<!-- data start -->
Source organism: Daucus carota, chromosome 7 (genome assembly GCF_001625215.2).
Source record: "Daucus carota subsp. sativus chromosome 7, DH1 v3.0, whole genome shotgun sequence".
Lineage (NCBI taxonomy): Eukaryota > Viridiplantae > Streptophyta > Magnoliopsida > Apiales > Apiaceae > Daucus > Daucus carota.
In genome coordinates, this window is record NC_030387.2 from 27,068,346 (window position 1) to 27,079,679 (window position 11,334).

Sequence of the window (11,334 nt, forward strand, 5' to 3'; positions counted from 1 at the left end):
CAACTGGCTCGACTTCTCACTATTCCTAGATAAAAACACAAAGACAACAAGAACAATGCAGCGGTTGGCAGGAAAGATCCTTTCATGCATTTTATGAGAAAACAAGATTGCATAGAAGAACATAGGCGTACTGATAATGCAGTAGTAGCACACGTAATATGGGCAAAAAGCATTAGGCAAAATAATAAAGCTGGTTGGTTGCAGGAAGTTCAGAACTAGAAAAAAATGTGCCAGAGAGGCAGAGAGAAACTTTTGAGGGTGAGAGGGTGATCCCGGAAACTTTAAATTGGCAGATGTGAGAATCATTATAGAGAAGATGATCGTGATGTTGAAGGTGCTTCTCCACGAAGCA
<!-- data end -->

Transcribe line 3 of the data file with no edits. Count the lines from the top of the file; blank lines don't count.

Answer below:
Lineage (NCBI taxonomy): Eukaryota > Viridiplantae > Streptophyta > Magnoliopsida > Apiales > Apiaceae > Daucus > Daucus carota.